Octavia Pollock had never so much as held a gun before she decided to try clay pigeon shooting — she headed down to the Cowdray Estate's Hownhall Shooting School to give it a go.
Hidden away in West Sussex is a shooting paradise. Down an unmarked lane just north of Midhurst are thoughtfully positioned stands, innumerable clays that emulate every type of game bird and unlimited homemade flapjacks, not to mention an assortment of top-class instructors. In February this year, Hownhall Shooting School, part of the Cowdray estate, was awarded Silver at the Great British Shooting Awards, an impressive achievement considering it was founded only two years ago by Simon O’Leary and Benita Wright.
I usually ride in winter, but the chance to try something new is never to be passed up — and the camaraderie (and great lunches) that go with shooting seem to make it a good candidate. Thus it was that I arrived at Hownhall alongside three chaps visiting to keep their eye in and a woman who extolled the joys of pigeon shooting as her hoodie-clad friend stroked Benita’s three black labradors. As with any country pursuit, all are welcome.
Coffee drunk and dogs cuddled, it was time to begin. I had the enviable treat of being taught by Simon himself, a giant bear of a man with piratical beard and twinkling eyes who exudes warmth and confidence — and instils confidence in his pupils. As Benita pointed out, he thinks only of his students, not of showing off his own considerable skills, and I relaxed immediately.
No gun at first — instead, eyes. As is apparently not unusual among women, I am right-handed but left-eye dominant, so I was given a pair of yellow shades with a fetching embellishment of sticking plaster over the left pane. Not the most attractive style, but easier than closing one eye.
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Next, footwork. Just as a winner in tennis is never going to be struck from the back foot, so a clean shot is seldom made with your feet facing in the wrong direction. Falling over from when you fire because your back foot is wobbly is not a good look on the peg. Simon demonstrated the correct positioning (front foot at 1pm, back foot at 2pm, nose over front toe) and we were ready for the main feature.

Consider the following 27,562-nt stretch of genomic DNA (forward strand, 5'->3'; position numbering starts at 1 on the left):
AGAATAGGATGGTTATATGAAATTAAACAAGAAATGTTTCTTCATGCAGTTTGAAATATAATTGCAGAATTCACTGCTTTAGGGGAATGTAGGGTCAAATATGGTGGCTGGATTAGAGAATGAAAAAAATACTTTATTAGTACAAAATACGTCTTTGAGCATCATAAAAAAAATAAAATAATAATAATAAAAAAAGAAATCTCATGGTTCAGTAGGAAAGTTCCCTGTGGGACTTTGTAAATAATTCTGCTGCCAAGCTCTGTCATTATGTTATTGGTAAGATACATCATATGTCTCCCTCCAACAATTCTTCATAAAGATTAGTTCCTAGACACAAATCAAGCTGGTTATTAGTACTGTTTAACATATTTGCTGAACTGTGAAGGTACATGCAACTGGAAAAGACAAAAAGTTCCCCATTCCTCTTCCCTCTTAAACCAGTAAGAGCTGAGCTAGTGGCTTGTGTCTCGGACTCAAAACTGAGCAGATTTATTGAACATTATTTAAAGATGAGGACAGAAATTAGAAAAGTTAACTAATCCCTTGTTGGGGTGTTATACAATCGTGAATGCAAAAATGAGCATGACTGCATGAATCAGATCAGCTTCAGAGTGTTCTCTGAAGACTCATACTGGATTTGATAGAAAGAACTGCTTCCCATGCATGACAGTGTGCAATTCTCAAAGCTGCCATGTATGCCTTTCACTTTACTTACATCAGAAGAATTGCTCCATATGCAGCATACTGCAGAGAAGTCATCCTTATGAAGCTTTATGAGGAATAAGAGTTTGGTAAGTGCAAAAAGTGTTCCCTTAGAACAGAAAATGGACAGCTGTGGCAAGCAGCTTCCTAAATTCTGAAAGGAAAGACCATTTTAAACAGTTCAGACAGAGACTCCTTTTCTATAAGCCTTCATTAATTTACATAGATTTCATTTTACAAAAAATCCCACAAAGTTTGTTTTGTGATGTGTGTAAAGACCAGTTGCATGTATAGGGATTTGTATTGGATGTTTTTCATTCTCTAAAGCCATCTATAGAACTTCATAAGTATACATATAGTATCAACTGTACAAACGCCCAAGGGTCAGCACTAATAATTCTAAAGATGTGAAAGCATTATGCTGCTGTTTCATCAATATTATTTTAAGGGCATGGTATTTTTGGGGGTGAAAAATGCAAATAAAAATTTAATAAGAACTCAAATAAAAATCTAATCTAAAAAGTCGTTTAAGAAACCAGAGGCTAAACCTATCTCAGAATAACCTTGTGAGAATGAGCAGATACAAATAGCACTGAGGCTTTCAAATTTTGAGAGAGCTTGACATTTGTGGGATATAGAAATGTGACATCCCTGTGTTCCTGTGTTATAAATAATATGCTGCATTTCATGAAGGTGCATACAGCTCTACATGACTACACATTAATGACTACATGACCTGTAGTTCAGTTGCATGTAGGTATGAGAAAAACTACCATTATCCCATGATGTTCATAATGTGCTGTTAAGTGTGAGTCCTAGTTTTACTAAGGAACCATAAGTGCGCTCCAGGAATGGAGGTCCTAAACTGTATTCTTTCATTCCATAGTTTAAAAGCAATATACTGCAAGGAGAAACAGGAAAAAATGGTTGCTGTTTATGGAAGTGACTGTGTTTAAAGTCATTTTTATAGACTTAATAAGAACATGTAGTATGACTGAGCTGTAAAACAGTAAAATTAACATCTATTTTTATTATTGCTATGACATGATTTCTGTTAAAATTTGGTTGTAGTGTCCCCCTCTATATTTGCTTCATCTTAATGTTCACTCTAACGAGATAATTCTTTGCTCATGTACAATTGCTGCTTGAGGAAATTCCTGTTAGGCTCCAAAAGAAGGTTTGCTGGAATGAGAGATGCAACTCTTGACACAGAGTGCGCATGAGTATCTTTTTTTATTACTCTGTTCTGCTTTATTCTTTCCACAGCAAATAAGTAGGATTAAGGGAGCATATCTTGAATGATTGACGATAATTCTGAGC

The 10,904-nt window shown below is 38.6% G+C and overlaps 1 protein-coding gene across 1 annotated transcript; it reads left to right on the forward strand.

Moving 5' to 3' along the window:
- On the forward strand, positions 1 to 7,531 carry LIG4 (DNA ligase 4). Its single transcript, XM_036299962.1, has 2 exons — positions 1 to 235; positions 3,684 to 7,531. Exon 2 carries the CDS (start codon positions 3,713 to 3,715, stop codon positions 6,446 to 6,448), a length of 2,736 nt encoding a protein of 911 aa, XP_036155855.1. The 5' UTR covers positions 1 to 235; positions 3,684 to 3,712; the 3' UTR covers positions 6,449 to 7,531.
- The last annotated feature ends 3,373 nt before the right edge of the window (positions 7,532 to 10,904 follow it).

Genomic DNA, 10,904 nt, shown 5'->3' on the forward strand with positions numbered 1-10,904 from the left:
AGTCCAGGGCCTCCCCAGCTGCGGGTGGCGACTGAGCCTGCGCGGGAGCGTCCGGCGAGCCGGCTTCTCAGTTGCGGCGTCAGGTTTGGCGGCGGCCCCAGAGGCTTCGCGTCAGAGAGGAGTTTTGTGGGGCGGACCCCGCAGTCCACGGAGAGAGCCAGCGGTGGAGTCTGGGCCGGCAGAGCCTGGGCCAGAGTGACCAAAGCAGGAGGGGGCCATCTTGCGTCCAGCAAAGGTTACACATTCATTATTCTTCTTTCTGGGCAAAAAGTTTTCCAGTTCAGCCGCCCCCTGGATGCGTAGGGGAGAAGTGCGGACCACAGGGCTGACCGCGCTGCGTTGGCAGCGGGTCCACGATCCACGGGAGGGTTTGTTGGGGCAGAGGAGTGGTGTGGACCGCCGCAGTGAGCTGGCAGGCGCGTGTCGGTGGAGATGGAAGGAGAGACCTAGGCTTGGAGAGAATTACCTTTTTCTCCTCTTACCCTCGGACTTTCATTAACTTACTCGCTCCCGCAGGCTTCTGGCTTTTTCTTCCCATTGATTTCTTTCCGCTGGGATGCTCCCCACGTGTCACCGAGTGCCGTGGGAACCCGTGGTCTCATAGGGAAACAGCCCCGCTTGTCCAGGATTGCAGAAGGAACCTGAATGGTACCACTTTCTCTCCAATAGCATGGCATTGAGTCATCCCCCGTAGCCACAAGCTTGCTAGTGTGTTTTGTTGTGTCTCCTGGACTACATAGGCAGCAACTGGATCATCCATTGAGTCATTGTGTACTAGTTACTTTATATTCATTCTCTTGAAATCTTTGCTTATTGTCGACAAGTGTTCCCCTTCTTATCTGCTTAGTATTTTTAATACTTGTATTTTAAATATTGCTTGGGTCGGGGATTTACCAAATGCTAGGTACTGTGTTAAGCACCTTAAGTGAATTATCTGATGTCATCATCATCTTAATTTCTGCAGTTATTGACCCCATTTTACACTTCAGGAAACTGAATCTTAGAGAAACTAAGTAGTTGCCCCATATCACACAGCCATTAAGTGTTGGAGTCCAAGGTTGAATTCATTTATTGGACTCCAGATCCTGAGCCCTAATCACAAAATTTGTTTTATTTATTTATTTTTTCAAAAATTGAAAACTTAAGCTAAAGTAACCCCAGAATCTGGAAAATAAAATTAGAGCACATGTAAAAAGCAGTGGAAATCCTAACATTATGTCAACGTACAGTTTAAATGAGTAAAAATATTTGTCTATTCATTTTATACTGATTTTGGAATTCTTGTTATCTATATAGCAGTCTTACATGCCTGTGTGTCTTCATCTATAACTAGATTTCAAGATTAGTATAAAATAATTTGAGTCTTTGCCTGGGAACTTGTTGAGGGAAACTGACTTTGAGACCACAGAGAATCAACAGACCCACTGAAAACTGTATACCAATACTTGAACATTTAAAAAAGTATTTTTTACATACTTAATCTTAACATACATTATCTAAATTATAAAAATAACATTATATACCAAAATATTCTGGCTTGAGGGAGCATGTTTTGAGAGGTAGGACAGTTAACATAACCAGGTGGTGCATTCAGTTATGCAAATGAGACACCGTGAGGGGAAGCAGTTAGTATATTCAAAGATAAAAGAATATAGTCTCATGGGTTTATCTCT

I was to shoot with a classic 20-bore over-and-under Beretta, the gun of choice for many men and women these days. In the past, women were guided to the lighter 28-bore, but no one would dare suggest such a thing these days and we of the fairer sex are very happy with a 20.
The gun needs to become an extension of you, to which end correct mounting is essential, and Simon was assiduous in pointing out the tiny adjustments that ensured my cheekbone rested on the stock and my head was straight. We’re all familiar with the basic pose, but there is a lot think about and the slightest thing could make the difference between going home with a brace for supper or leaving hungry and chastened.
Looking down the barrel, ready for the call of ‘pull’ that released the clay, my eye was irresistibly drawn to the bead at its tip. It turns out, however, that this is merely for embellishment: the focus must be on the quarry. Basics in place, I finally experienced the intoxicating feeling of smashing a clay to smithereens. Let’s hope it wasn’t beginner’s luck!
Clay pigeon shooting lessons at Hownhall range from ‘have a go’ taster sessions to expert tuition — see more details at www.cowdray.co.uk.
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